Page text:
WATCH: Teen Goes Viral After Coming Out Speech At Catholic High School Receives Standing Ovation
Following an emotional speech at his Catholic high school assembly, an Australian student was met with a standing ovation for his courage in coming out as gay.
Footage of Finn Stannard‘s address was released this week by SBS News, going viral online months after his June speech at Saint Ignatius’ College, Riverview in Sydney. The message was one of bravery and self-acceptance.
“In my experience, denying who you are only limits our ability to be happy and to give happiness,” he told the crowd. “A life living behind a mask is not one any person should have to live.”
“Surround yourself with the people who let you live as your true self and never be afraid of asking for help. Find your own identity and be comfortable with who you are. Being different, whether it’s being gay or being part of another minority group, can be challenging but it does not have to be scary and isolating.”
Stannard revealed that in the past, he had suffered the symptoms of anxiety and depression, sometimes prompted by feelings that he’d never find acceptance from his peers.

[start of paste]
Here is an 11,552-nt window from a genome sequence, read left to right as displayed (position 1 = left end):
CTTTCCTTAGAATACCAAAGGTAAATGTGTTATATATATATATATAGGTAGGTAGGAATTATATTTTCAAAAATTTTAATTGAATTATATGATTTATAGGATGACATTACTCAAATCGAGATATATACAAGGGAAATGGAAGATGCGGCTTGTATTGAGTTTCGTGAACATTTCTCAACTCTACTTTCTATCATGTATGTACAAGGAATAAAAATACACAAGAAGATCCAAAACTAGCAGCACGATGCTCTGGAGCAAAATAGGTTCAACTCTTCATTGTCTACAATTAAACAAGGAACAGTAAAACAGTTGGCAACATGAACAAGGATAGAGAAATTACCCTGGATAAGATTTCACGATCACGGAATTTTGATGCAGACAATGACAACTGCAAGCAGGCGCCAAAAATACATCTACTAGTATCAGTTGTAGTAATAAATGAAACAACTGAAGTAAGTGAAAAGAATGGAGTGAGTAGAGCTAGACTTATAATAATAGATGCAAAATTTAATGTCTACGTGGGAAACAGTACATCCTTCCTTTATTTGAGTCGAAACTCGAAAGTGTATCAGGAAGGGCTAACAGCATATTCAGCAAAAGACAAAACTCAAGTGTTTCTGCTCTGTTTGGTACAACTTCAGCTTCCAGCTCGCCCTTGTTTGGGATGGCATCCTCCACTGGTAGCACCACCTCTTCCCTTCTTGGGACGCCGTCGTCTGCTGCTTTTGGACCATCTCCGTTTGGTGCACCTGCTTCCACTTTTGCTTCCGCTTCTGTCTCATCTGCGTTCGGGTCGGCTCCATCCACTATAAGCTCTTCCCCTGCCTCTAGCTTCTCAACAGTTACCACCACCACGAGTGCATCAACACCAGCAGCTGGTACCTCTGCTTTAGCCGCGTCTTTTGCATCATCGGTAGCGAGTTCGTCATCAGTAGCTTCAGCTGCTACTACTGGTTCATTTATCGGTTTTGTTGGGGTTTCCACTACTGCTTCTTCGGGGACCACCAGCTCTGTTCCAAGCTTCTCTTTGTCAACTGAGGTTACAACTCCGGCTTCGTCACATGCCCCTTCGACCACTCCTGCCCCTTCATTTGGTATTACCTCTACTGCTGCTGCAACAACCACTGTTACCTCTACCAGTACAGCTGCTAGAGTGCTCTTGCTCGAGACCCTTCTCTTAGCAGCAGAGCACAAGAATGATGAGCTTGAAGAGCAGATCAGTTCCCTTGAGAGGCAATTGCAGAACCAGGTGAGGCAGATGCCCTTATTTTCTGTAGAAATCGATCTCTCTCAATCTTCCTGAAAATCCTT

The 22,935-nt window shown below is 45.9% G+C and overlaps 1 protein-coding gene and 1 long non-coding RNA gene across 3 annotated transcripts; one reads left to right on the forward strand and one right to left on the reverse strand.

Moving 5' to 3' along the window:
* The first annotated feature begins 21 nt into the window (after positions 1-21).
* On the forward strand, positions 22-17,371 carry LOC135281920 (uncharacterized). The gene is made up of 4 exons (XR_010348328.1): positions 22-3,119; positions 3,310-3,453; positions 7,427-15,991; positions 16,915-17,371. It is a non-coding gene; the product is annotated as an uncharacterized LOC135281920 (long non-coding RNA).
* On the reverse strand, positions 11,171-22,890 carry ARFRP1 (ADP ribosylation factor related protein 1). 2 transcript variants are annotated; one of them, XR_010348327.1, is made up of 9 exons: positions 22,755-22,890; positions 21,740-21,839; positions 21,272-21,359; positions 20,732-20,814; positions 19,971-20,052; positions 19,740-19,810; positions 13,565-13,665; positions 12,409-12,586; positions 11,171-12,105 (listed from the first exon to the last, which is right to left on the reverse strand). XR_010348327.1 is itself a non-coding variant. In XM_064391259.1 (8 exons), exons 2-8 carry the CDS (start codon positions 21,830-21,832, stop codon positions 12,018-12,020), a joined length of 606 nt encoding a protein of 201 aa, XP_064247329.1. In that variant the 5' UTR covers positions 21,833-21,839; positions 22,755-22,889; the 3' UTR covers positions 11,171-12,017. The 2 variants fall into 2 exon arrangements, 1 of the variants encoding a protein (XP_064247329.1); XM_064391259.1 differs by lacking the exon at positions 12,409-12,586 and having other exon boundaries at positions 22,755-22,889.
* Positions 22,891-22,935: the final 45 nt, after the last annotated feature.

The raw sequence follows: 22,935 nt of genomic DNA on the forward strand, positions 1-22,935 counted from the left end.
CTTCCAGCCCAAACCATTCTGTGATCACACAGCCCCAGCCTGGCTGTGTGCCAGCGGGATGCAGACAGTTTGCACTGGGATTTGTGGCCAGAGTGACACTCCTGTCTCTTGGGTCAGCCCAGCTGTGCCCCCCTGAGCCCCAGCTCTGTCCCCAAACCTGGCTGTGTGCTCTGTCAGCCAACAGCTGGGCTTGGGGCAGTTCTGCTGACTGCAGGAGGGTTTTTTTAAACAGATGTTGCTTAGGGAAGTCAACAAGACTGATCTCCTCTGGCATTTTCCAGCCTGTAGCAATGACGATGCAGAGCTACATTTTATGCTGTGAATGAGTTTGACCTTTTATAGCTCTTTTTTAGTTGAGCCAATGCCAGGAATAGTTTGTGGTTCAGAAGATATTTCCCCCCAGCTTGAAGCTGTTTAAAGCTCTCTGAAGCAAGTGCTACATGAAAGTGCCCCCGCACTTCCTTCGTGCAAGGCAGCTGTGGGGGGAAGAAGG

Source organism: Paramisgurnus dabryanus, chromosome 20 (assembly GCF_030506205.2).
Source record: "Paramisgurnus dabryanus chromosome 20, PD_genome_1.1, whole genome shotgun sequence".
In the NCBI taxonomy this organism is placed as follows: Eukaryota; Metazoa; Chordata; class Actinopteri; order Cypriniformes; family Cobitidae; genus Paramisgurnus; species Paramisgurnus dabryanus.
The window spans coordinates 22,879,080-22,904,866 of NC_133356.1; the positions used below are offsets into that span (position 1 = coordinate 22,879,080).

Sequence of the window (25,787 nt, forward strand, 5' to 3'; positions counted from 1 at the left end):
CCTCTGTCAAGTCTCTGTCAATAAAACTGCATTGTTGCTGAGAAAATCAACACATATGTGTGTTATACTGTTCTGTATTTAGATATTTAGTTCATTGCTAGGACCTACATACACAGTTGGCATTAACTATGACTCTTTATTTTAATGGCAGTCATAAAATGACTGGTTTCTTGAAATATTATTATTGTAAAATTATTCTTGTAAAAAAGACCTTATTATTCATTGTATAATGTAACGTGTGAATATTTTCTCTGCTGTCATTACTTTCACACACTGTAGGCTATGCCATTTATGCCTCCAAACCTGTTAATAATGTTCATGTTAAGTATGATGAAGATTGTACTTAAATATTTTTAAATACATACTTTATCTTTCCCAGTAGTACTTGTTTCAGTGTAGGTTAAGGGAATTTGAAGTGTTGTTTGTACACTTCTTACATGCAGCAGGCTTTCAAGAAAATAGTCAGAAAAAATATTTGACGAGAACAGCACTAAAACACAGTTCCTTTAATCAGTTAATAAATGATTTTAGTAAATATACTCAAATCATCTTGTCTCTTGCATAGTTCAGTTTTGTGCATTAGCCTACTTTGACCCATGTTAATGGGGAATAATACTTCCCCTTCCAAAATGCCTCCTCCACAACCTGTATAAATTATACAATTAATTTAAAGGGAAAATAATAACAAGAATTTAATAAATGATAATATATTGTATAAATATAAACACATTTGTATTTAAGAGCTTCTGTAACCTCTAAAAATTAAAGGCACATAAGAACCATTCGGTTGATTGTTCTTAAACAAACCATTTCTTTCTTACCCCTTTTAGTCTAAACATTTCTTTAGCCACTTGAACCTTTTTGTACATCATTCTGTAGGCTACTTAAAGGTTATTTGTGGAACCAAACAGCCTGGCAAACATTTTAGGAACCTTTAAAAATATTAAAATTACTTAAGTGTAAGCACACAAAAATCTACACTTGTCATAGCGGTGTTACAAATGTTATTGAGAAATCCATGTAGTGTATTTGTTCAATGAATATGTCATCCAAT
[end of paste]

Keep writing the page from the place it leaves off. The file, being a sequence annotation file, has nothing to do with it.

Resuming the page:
“Seeking support was the first and biggest step towards accepting who I was,” he recalled. “Talking to someone when we need help is integral. We need to challenge the belief a lot of men have where we put off asking for help, hoping it will all just go away.”
This is the moment a gay student at one of Sydney’s most elite Catholic schools – that boasts former prime minister Tony Abbott and Barnaby Joyce among its alumni – stood up in a packed assembly hall of more than 1,500 students and came out pic.twitter.com/NyZxffFBmr
— SBS News (@SBSNews) November 26, 2018
Speaking to SBS News, Stannard said it was “the first time I’d really been proud of who I was.” His mother Meghan expressed her pride, too.
“It was amazing,” she said, adding that “the fact that Finn was supported, the fact that his message was heard” left her in tears.
At the end of his speech, Stannard told his colleagues that “every single one of you can help, in your own way, by accepting others for exactly who they are.”
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